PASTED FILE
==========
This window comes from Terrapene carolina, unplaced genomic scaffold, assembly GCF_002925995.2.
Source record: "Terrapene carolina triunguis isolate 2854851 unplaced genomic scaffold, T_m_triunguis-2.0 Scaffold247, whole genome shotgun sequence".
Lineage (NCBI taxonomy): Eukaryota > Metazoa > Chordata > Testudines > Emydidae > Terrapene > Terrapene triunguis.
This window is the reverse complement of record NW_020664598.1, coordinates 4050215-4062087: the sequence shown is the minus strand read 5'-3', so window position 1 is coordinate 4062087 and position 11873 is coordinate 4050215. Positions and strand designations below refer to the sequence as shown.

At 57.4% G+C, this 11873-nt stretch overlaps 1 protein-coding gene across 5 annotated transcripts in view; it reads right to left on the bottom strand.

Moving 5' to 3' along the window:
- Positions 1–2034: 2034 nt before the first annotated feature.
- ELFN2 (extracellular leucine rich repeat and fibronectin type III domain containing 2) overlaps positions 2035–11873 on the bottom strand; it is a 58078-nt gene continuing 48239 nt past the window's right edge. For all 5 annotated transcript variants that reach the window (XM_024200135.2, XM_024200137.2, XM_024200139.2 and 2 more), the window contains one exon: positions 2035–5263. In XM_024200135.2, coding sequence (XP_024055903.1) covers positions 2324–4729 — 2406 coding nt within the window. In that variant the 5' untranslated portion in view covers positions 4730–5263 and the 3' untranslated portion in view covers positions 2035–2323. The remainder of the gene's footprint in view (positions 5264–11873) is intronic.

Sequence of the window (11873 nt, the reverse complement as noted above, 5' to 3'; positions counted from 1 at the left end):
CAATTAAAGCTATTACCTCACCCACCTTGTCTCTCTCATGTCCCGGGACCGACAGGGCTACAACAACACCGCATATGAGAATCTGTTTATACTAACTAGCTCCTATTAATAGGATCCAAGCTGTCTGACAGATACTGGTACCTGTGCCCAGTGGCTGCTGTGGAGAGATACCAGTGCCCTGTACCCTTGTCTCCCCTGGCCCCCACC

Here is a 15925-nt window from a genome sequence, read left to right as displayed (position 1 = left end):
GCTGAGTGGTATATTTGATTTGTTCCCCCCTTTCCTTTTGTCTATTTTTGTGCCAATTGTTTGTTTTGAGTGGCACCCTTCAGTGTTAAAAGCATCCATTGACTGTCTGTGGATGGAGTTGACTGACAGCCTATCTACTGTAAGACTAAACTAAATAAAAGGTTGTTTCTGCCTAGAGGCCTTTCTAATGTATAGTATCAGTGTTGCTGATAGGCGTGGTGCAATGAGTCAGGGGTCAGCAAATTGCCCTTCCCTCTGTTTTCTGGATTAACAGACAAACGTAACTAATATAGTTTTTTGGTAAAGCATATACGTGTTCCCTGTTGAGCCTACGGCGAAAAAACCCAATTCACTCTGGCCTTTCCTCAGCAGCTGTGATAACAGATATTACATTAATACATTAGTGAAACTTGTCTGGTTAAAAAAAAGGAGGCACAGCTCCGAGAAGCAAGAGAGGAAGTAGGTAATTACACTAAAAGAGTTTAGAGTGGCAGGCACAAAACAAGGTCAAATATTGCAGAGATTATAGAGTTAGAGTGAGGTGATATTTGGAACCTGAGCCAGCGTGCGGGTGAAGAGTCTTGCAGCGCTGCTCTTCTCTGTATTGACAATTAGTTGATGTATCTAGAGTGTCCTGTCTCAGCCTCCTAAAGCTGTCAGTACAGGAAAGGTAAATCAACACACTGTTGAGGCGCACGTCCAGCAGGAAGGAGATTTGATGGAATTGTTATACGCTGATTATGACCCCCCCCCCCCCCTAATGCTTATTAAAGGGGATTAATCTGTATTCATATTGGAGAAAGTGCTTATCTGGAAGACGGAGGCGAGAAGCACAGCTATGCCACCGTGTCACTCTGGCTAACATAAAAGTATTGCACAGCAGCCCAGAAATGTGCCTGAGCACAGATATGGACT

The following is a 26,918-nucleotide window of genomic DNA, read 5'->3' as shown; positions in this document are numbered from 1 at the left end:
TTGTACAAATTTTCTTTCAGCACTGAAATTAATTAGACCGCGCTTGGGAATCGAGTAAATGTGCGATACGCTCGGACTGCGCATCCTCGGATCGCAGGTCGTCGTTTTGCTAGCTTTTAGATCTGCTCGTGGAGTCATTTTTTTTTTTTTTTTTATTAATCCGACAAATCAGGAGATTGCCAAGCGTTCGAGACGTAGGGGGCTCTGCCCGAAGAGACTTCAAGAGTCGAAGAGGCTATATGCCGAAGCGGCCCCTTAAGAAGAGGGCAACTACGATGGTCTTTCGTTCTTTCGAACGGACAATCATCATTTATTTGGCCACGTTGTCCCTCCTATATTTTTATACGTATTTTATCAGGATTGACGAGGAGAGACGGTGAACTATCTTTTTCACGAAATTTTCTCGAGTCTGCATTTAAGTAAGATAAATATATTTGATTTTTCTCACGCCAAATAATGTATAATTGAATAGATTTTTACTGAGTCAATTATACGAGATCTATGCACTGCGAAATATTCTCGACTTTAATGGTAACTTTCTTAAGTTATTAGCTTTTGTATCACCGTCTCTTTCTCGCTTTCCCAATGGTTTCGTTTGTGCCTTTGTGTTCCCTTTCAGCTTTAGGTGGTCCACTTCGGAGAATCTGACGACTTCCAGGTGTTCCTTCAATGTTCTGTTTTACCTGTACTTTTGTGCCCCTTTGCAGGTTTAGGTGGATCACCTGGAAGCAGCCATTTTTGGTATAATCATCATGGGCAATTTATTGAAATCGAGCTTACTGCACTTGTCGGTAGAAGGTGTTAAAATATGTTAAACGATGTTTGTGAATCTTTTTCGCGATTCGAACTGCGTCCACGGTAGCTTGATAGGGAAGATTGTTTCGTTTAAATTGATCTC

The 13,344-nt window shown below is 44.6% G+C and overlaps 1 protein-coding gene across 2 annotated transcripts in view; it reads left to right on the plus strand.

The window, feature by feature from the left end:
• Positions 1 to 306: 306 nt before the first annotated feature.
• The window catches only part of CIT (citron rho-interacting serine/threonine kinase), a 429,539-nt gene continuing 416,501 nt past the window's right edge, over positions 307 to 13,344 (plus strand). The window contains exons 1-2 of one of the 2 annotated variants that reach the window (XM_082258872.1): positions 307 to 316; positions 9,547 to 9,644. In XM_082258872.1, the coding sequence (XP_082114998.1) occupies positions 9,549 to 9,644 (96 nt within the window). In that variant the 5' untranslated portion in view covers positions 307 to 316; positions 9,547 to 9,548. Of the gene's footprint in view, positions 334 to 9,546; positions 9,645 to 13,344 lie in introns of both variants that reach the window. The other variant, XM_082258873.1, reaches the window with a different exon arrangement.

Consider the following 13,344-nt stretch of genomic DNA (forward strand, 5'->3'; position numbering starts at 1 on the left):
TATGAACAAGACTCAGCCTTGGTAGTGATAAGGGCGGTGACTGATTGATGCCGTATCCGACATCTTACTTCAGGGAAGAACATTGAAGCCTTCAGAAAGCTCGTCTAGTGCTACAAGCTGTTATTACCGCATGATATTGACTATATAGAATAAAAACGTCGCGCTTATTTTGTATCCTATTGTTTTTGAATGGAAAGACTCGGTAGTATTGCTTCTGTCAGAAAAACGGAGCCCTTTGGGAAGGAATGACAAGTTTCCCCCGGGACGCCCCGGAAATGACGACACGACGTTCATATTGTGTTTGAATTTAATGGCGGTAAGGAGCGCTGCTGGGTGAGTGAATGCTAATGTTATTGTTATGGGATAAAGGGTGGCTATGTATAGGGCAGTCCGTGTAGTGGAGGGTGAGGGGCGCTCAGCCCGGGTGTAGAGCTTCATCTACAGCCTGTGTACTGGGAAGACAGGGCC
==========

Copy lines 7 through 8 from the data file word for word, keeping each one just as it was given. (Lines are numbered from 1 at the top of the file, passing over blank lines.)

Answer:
- Positions 1–2034: 2034 nt before the first annotated feature.
- ELFN2 (extracellular leucine rich repeat and fibronectin type III domain containing 2) overlaps positions 2035–11873 on the bottom strand; it is a 58078-nt gene continuing 48239 nt past the window's right edge. For all 5 annotated transcript variants that reach the window (XM_024200135.2, XM_024200137.2, XM_024200139.2 and 2 more), the window contains one exon: positions 2035–5263. In XM_024200135.2, coding sequence (XP_024055903.1) covers positions 2324–4729 — 2406 coding nt within the window. In that variant the 5' untranslated portion in view covers positions 4730–5263 and the 3' untranslated portion in view covers positions 2035–2323. The remainder of the gene's footprint in view (positions 5264–11873) is intronic.